I admit it, I have a routine.
Not a rut, a routine.
What I like to do on a Saturday or Sunday is roll out of bed about an hour before sunrise, make a thermos full of coffee, grab a quick bite, then hop into the car and plunge into the murky darkness, hugging the curves along Route 2 or 14 for about half an hour, slipping unnoticed through sleeping villages like a ninja, only with coffee and a CR-V instead of a sword and balaclava.
Usually, I’m heading for a pond – where land and water meet the sky offering promising photographic prospects when the sun is near the horizon. Since we live about 30 minutes from the heart of Groton State Forest – the largest state forest in Vermont – its waters are often my first choice.
One of the best things about this time of day is that so few other people are up. You feel like you have the world to yourself. And of course there are not many things as nice as setting up my gear on the water’s edge just before dawn, enveloped in blue-black silence, listening to the birds awaken, being startled by the sound of a beaver dropping into the water, or by the plaintive sound of a loon’s call as it echoes up and down the pond.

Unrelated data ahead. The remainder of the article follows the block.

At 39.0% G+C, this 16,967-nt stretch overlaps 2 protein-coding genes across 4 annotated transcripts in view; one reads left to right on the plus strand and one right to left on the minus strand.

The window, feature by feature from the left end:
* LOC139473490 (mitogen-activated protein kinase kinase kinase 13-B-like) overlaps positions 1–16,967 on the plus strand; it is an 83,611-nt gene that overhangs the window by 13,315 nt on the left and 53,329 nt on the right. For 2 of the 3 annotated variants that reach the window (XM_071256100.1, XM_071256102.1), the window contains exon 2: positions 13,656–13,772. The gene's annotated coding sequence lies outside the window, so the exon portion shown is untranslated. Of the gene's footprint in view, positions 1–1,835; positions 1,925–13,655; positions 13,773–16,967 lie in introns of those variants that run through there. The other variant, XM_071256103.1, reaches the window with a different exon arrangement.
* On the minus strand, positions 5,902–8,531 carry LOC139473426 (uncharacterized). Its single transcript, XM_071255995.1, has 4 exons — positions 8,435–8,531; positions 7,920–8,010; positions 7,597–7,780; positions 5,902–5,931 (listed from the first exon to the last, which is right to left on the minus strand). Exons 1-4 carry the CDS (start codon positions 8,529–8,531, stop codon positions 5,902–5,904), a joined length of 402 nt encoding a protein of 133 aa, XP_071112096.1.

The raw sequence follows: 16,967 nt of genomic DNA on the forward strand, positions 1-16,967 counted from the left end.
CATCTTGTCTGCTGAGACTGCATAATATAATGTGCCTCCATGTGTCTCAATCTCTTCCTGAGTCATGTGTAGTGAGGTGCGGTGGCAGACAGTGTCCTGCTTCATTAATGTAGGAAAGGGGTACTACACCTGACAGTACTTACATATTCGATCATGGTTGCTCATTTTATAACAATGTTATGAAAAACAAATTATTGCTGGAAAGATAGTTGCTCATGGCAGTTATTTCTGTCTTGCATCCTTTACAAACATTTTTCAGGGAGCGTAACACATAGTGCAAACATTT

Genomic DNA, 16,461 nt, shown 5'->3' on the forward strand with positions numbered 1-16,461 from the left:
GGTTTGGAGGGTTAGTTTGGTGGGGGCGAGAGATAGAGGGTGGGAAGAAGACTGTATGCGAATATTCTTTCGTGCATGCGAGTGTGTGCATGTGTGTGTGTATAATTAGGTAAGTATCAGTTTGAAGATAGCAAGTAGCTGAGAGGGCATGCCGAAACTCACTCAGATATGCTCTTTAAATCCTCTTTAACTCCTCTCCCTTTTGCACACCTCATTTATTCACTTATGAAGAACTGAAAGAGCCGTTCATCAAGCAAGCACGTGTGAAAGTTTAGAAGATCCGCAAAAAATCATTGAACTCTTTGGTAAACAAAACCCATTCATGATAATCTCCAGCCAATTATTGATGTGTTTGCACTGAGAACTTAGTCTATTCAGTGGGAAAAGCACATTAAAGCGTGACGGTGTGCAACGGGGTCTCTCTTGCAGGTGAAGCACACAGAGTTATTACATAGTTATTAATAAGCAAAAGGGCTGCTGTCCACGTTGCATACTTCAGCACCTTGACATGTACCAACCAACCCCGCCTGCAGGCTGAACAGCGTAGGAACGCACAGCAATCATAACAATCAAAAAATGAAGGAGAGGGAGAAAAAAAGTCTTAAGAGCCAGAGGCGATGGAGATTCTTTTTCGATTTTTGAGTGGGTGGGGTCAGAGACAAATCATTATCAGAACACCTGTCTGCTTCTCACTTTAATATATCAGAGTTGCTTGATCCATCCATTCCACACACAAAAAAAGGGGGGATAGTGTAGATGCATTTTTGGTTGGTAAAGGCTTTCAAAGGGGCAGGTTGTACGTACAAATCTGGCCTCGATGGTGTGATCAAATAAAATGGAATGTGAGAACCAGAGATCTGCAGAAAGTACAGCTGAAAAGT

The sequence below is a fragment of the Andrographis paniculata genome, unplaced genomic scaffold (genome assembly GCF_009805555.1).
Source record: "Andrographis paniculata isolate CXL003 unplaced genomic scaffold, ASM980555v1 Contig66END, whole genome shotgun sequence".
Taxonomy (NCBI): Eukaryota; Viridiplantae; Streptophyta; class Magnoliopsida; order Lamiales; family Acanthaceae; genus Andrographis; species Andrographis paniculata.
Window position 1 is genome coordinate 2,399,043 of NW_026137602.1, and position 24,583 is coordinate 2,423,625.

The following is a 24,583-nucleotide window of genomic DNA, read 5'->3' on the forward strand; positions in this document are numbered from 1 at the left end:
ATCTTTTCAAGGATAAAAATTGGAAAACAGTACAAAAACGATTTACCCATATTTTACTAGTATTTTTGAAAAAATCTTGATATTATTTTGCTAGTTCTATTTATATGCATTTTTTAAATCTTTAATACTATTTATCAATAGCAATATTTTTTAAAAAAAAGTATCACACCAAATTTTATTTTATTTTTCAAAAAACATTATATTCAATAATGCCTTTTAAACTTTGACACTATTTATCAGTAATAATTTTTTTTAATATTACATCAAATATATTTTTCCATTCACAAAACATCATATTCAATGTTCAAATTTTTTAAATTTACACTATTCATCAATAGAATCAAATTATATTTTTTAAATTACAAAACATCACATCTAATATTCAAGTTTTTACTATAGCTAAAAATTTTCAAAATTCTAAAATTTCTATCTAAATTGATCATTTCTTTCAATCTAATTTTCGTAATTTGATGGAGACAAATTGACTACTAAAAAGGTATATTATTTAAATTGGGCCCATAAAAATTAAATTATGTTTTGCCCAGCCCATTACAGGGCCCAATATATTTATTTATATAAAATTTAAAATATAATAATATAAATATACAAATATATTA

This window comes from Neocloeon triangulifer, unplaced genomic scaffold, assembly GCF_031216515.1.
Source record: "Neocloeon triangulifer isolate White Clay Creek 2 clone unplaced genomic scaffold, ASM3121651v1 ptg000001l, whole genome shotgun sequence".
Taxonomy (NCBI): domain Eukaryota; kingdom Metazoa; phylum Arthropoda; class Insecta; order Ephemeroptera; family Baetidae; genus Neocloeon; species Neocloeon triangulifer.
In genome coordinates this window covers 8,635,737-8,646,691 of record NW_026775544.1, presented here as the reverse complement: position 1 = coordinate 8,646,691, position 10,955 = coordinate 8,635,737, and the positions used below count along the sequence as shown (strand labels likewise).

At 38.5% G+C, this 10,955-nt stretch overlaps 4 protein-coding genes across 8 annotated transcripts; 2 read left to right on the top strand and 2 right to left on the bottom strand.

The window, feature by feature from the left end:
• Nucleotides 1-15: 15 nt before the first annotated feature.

This morning, just before the sky began to lighten, I heard a louder-than-beaver splash about halfway down the pond. Hoping it might be a moose, I peered through the fog and inside saw a early morning canoer heading out to drop a line. Clearly neither of us would have the world to ourselves this morning. He stayed mostly in the fog, and I resisted the urge to call out to him, asking if he couldn’t come a bit closer for a more picturesque positioning in my frame. As it is, you can barely make him out in the mist, center frame.
After about an hour of waiting for the sky to light up, I realized fog and fisherman were all I was going to get. The sun was not going splash the clouds with brilliant red and orange. But it was more than enough, and quite beautiful.
As was the previous night’s moonrise: